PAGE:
My Version of the Parable

Three men prayed in an otherwise empty Chuch. One, sitting in a pew, went down onto his knees, quiet, head bowed. He spoke to Christ, but with his voice low. God commended this man as good. This was the kneeling man

One man went and knelt at the very foot of the Cross, in the front of the Church. He raised his hands out in supplication to God, and sang a hymn, low at first, then louder as he got caught up in his prayer. He cried out to God in thanks, and asked God for his mercy. And God commended this man as good. This was the singing man.

The third man sat in the back of the Church, and had been on his knees praying quietly like the kneeling man. When the second man started singing, he appeared to the first man to grow more and more agitated. Finally, to the kneeling man’s mild horror, he walked over to the singing man and whispered something in his ear, and the kneeling man was sure the singing man would stop singing. But he just smiled wider and sang louder while the third man stood awkwardly for a moment before sitting back down.

The kneeling man shook his head and thought to himself “I shall call that third man the Pharisee; for look at how he tried to interrupt the joy of a child of God singing his praises and calling his name! What a terrible thing that is!”

And God responded, Oh foolish man, that third man is not the Pharisee, but a true Christian. For he did not ask for him to stop singing, but to add him to his prayers.

The only Pharisee here, kneeling one, is you.

My attempt to translate Steve Gershom’s parable post into an actual parable.

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6 Responses to My Version of the Parable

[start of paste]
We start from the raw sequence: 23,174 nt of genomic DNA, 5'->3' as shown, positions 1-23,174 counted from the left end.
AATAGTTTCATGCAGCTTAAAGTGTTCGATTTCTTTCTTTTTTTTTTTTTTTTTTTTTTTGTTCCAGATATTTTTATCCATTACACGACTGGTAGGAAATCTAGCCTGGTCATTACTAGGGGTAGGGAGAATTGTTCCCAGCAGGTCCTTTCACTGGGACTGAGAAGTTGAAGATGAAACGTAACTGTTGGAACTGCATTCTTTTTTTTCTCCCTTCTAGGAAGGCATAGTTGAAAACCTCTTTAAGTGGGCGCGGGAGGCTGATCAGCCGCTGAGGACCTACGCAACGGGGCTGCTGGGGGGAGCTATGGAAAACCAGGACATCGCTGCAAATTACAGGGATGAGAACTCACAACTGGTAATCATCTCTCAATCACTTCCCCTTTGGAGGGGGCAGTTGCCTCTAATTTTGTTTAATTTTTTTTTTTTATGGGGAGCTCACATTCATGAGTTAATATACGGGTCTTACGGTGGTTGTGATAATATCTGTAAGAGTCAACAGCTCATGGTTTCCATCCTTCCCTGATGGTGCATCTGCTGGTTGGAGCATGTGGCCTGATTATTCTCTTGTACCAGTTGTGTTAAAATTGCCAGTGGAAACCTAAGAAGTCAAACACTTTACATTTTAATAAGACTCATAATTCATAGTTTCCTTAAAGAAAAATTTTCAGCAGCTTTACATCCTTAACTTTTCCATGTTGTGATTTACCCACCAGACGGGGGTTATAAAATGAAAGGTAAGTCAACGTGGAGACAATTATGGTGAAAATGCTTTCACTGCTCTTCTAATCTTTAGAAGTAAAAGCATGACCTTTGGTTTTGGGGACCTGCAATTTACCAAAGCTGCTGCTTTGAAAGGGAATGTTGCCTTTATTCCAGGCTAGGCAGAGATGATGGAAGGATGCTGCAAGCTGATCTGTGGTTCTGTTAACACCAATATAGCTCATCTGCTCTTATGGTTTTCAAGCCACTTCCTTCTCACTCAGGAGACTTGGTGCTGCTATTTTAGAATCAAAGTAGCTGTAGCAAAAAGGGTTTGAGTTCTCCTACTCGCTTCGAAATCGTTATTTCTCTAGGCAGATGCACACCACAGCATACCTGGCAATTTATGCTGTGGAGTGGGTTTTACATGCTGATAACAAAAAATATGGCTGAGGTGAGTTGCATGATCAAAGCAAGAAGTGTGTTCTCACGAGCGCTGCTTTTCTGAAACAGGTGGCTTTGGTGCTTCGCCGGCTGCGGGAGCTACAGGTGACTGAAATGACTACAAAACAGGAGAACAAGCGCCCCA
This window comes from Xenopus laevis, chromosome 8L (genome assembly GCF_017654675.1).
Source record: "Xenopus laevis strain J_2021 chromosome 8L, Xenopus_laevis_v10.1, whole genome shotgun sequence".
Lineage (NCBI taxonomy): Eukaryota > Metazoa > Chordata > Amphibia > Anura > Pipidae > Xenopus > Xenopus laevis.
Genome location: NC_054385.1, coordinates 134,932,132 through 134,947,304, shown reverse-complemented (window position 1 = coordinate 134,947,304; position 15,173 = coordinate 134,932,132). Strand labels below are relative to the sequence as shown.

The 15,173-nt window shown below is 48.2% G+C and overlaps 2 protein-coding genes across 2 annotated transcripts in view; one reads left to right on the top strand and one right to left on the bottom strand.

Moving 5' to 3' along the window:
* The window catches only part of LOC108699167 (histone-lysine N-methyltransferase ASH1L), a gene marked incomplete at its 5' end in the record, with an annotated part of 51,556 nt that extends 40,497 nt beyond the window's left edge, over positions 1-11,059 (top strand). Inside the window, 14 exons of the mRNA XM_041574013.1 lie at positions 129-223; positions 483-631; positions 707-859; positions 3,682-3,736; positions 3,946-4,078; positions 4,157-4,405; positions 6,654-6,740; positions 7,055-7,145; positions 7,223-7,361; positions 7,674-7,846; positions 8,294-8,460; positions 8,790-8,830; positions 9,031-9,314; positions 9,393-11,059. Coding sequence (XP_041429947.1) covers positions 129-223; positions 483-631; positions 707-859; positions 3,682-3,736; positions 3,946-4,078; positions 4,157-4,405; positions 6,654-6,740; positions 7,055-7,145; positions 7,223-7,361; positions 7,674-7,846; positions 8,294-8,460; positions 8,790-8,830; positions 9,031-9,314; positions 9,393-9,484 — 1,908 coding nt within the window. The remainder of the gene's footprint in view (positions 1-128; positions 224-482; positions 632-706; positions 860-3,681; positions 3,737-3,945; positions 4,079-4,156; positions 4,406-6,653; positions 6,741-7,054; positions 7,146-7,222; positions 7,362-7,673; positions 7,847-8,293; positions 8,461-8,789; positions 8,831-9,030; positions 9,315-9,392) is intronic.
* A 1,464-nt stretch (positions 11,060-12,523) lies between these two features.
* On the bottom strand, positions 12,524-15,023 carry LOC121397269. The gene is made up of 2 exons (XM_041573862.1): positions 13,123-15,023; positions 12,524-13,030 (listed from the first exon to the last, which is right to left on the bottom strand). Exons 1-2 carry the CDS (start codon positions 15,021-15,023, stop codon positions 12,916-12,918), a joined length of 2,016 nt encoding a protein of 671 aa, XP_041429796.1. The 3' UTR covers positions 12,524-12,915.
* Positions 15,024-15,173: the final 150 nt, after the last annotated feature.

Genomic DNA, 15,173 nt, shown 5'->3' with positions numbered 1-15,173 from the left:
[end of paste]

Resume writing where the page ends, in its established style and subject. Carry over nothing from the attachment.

1. I don’t like this parable very much. It seems to me like the second man (while well-intentioned) is being rather thoughtless to those who come to the Church for silence and to be alone with God. I don’t think it’s Pharisaical at all to ask him to pray silently so that others can pray in silence.

    • Not at all, actually, but that isn’t the point. The point is the assumptions being made by the second man.

      If one really were to merely politely say “Please pray more quietly”, that would be different. But the second man has discovered a way to feel superior to the third while reaffirming his own righteousness. The second man is caught up in his prayers, and we don’t know the of the third at all.

      • Yes, the kneeling man made an uncharitable assumption, although not entirely unwarranted considering the third man was visibly agitated and stood awkwardly by the singing man after whispering to him. Yes, there is a problem in feeling smug when we see people doing something we think is wrong. I guess my own point was directed at this statement:

        Oh foolish man, that third man is not the Pharisee, but a true Christian. For he did not ask for him to stop singing, but to add him to his prayers.

        which seems to be implying that the charge of Pharisee would have been true had the kneeling man’s assumption been correct. And none of it would have happened in the first place if the second man had respected the silence of the Church in the first place.

        Either way it’s a good translation of Gershon’s story into an actual parable. Sorry to be so negative on my first comments; I do actually enjoy your blog.

      • Not at all! I get your point. I think, though, that the real point here is the assumptions being made by the second man more than anyone else.

        The singing man maybe shouldn’t have been singing, but even if so his poor decorum is at least honest in its earnestness.

  2. I think this just proves why sometimes names should be used in parables because now I’ve totally lost the thread about who did what. lol

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